I would love the opportunity to excavate this carpark, as it is one of the few locations that does now not hold a building.
Colonial Adelaide boasted several forms of prostitution, but my research found no references to the ‘classic brothel’ ideal, however when presenting my thesis one person in my audience mentioned one or two hotels that were purposed built to be brothels and would conform to the ‘classic brothel’ ideal.
It seems there is always more to learn. ^_^
Finally, the Ngaut Ngaut brochures have been printed. This was not an easy task. I had originally planned to get the brochures printed by a professional printing company. However, after making some phone calls, it became clear that using a printing company would be more work that originally expected. I was worried that the colours of the brochure would turn out different to how they looked when printed out on my home printer. Also, there was a worry that the specific folding specifications of a printing company would require the columns to be set in a very specific way. As the printing companies intended to charge for every adjustment made to the original file (once I submitted it to them), I was reluctant to go with a printing company at all.
A couple of weeks ago I presented on this topic at Alice’s presentation afternoon. I pretty much stuck to what my methods had been as opposed to my results. Anyway, this semester is finishing and this is my last blog post for this topic.
My report was written with a focus on previous archaeological, anthropological and environmental studies in relation to the ten different locations of the SANTs Collection. Unfortunately there seems to be a dearth of such prior work within South Australia related to these locations. This is the case particularly in terms of environmental studies and to a lesser extent anthropologically.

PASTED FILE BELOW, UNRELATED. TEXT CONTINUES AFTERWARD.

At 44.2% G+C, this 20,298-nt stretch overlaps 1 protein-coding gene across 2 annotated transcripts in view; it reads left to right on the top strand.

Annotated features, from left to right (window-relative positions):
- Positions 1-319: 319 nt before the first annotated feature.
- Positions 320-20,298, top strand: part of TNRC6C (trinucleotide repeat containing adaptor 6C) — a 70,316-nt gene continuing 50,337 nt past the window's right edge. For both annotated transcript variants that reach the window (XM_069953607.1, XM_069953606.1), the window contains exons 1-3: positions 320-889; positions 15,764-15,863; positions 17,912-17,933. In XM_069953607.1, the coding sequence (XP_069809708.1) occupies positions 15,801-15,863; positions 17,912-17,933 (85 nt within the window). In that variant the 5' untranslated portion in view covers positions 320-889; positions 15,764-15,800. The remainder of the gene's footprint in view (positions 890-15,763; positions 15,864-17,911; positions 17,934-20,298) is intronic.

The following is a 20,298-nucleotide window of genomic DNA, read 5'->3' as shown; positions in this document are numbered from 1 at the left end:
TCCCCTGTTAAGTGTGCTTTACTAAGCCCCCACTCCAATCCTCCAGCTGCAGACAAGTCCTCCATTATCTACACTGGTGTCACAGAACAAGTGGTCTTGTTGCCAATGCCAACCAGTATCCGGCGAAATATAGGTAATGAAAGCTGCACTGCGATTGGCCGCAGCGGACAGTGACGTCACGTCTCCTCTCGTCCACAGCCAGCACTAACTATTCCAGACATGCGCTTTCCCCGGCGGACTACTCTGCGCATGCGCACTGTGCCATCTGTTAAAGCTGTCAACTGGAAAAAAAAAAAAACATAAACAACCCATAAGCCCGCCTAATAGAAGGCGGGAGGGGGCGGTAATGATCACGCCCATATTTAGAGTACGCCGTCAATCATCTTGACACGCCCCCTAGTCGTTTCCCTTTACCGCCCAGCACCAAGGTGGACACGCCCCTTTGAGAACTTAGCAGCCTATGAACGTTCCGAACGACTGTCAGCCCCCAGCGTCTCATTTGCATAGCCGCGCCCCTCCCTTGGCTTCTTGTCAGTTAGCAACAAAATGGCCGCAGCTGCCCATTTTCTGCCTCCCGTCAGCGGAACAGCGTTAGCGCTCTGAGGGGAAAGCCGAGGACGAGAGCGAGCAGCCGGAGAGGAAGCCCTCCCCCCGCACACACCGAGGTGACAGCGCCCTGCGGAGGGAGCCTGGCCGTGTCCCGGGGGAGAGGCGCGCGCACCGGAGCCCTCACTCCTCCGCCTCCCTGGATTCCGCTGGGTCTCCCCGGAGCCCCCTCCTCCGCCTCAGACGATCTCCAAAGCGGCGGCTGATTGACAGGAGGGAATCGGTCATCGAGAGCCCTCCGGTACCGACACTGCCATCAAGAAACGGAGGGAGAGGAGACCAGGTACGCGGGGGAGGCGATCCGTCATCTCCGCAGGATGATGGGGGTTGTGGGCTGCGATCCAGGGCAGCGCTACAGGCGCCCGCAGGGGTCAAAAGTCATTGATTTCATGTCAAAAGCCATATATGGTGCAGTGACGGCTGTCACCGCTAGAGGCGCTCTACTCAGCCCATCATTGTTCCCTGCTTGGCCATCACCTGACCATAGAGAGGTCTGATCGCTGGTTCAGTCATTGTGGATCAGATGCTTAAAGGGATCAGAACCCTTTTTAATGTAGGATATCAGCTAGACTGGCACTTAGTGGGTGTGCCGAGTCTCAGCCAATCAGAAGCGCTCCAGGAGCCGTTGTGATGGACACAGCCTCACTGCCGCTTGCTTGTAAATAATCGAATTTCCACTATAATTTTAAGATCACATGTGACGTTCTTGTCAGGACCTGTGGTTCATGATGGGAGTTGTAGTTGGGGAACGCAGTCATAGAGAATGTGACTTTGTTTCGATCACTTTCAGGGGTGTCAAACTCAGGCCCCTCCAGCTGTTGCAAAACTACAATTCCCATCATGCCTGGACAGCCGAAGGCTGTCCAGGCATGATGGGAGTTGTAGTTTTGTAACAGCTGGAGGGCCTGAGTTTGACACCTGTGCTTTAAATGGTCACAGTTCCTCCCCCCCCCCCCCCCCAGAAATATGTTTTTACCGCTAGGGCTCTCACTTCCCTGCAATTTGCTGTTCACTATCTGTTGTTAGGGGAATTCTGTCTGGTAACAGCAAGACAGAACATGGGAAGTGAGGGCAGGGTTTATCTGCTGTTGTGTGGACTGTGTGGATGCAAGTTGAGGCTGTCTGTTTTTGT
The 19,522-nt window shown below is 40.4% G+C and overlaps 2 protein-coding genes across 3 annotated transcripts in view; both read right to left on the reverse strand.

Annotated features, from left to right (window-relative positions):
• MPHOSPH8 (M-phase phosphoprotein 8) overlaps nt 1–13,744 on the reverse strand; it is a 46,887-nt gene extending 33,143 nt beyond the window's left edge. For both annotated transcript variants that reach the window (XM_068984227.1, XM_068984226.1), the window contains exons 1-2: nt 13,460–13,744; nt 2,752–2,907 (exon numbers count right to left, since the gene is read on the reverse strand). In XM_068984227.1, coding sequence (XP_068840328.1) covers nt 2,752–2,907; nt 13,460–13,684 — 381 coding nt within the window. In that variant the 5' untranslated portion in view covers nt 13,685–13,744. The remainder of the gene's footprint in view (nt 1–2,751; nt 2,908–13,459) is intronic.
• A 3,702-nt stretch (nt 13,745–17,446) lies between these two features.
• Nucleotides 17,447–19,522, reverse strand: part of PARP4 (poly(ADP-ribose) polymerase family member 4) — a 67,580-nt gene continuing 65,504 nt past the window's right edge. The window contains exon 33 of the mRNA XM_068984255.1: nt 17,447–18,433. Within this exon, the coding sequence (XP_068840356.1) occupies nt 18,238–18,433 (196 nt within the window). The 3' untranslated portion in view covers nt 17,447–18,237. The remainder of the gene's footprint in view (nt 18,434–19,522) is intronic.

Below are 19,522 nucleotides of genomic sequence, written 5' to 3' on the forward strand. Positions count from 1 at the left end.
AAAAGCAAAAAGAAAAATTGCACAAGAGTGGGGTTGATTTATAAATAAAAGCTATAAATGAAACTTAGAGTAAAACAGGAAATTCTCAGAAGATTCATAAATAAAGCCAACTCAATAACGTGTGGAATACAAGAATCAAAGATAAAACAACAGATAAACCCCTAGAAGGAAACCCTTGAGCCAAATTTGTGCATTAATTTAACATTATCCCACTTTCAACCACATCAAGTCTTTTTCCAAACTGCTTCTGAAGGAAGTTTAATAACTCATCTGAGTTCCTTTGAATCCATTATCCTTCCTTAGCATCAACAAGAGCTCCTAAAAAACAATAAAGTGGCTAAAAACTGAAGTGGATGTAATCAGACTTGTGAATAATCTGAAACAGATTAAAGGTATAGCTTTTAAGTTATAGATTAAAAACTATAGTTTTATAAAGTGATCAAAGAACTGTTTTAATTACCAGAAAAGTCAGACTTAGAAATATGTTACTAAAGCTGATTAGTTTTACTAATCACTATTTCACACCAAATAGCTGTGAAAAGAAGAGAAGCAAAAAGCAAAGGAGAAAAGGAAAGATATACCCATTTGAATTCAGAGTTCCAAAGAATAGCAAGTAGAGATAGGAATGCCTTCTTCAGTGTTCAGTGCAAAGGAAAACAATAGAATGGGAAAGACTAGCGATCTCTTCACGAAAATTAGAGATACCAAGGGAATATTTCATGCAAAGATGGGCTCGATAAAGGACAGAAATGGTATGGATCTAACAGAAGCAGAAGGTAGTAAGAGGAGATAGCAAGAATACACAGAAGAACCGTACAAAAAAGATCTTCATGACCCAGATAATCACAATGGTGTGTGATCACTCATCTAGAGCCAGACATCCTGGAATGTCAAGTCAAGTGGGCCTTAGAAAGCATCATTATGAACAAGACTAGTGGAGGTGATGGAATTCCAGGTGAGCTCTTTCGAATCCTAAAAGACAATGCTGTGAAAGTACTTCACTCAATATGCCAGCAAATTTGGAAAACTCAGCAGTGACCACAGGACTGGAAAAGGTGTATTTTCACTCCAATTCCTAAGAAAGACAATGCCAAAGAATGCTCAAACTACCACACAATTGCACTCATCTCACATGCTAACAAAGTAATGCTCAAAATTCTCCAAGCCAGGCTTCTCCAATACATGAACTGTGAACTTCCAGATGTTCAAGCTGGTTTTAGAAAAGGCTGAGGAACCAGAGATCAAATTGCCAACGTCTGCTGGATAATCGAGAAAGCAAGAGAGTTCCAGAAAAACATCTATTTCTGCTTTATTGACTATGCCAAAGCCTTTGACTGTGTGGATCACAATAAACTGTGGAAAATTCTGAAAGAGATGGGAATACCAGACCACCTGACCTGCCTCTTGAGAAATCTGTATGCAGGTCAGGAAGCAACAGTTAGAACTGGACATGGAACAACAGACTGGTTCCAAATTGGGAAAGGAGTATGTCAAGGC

South Australia seems to have a progressive repatriation system in place where a small collection such as this SANT Collections can be researched for the purpose of repatriation. Such research can be long and complicated (especially for larger collections) but it is only the first step in the repatriation process.
With the information identified within this report, particularly that of the Indigenous communities identified and repatriation options identified, communication should definitively be initiated with the Antakirinja, Kokatha, Andyamathanha and Bunganditj peoples. It is more difficult for the artefacts sourced from the South Australian Desert and Coongie Lakes, but perhaps communication should be organised with the Coongie Lakes Visitor Centre and/or the Wadlata Outback Interpretative Centre for these locations.
In mid-September I visited the South Australian Museum Archives to locate images that were to be used on the interpretive signage at Ngaut Ngaut. This aspect of the project was also approved by the Mannum Aboriginal Community Association Inc. (MACAI). Dr Amy Roberts had given me some ideas as to what to look for and I had a list of index numbers that corresponded to relevant archive collections. Throughout the process of content creation Amy had found a few images that she wanted to use on the signs. The problem was that these copies had very low resolutions. My archives visit was aimed at finding the original images and organising high-quality 600 dpi copies of the photographs and field book sketches.